Best Hope For Fusion?
Written by Tim Lash, Focus Fusion Society Contributor.
So much resources have been devoted to ITER it must be mankind’s best hope for achieving clean sustained fusion energy. Right? Many countries have devoted billions to its construction. Vast teams of researchers have engaged multiple fronts of science and engineering challenges. Road maps with timelines stretching into decades have been drawn. With so much activity this must be the ideal path to fusion, right? Last month the BBC posted a summary report that paints a pretty grim picture for ITER’s prospects.
ITER is an international effort to construct the worlds largest tokamak fusion reactor. The plans call for ITER to be built in southern France. Long ago the scientific community deemed the tokamak concept as most likely to produce net fusion energy. Fusion energy research has since focused on little else. ITER is the culmination of that focus. The irony is that the current mammoth reactor design is not meant to be a working power plant. ITER’s meant to prove net energy from fusion and act as a test bed for a commercial fusion reactor. This commercial fusion reactor called DEMO is slated to be built following the ITER project.
So lets talk timelines. A joint tokamak project was originally proposed by Ronald Reagan and Mikhail Gorbachev in 1985 at a Geneva Summit. That turned into a 1988 proposal that became ITER. Design activities followed for the next 13 years. It took five years from 2001 to 2006 for all the participants to provide approval with construction to start in 2008 and take 10 years. 2007 saw approval of fourteen design changes. Site construction did not start until 2013. Tokamak construction started in 2015. Current projections place tokamak reactor assembly completion in 2021, first plasma in 2025 and start of deuterium–tritium operation in 2035. The DEMO project to follow was originally projected to be operating in the early 2040s, in order to supply electricity to the grid by 2050. But in the updated road map, yet to be released, DEMO would not start running until “early in the second half of the century”. A related document that provides more detail on DEMO’s design says that operations would start after 2054.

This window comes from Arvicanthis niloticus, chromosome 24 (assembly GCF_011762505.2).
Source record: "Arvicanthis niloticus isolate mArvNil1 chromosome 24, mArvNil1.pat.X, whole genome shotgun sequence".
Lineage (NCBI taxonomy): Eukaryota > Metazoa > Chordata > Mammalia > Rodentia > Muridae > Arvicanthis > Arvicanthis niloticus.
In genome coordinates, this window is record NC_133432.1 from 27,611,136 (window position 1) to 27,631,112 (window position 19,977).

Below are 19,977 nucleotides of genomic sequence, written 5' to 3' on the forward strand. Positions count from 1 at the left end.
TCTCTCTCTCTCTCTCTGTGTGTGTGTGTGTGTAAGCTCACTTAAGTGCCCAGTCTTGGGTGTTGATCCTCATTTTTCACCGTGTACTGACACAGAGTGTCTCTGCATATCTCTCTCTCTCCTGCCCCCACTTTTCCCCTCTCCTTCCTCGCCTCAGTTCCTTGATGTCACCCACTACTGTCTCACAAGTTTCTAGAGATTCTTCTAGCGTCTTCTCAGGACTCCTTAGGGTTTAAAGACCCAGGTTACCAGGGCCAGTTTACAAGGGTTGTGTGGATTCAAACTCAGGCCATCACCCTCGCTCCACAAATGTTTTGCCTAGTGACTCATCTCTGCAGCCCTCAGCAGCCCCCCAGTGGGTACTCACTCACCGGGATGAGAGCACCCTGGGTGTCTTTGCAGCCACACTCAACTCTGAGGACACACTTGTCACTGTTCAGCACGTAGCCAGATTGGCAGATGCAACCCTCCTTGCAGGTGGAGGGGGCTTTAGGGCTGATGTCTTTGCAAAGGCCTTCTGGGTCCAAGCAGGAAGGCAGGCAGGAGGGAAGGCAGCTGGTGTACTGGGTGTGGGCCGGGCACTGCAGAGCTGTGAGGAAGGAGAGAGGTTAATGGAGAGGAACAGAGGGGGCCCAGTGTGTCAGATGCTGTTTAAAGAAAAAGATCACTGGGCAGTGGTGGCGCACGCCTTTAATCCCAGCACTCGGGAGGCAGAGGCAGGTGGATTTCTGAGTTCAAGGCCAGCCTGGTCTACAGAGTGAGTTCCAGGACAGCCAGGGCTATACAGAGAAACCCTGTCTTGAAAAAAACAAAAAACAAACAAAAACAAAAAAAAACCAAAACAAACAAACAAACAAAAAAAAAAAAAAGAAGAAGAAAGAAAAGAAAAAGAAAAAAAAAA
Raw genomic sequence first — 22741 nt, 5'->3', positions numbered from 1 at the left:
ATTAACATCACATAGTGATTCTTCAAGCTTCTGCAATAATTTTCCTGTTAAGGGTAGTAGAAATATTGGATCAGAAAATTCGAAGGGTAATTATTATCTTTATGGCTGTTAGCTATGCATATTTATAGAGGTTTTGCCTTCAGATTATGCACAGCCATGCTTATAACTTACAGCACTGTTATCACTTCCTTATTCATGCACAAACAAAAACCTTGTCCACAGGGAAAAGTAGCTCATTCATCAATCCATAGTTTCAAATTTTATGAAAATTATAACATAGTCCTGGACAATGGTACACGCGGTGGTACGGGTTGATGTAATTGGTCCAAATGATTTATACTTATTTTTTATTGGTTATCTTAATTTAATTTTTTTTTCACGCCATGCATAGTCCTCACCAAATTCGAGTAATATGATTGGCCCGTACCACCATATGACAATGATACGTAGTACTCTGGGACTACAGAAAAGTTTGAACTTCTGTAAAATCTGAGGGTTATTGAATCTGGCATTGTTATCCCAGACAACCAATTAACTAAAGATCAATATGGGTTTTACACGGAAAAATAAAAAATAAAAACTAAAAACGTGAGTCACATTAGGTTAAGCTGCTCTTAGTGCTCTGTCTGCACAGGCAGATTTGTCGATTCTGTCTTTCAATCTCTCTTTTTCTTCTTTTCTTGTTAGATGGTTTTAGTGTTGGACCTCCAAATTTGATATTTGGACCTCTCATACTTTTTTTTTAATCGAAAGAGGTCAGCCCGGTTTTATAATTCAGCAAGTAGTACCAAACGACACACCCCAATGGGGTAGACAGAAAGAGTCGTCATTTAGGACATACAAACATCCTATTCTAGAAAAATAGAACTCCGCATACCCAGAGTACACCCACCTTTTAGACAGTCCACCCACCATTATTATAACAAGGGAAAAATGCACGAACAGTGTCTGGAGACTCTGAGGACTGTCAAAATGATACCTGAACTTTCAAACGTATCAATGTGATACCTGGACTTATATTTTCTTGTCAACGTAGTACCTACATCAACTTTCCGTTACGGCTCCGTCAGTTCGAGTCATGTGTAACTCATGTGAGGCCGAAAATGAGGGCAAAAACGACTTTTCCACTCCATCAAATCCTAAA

What about costs? Originally slated to cost five billion Euros for construction and another five billion for operation and maintenance over a 35 year operating life. Current ITER construction cost estimates exceed twenty billion Euro. Forty-five percent of this cost is borne by the host European Union. The remainder is split between 11 international partners. Although, this funding has been far from certain with many delays. The United States at one time abandoned the consortium and continues to debate whether continued support is warranted.
So much time and resources devoted to one fusion project while many others, such as LPP Fusion, go woefully underfunded. Ironically, there are serious concerns whether ITER will achieve its goals. Many think that the designed neutron flux will cause significant damage to the reactor during normal operation. With ITER the focus of so much money and resources, we may be missing out to the true best path forward by not supporting other eggs in the fusion energy basket.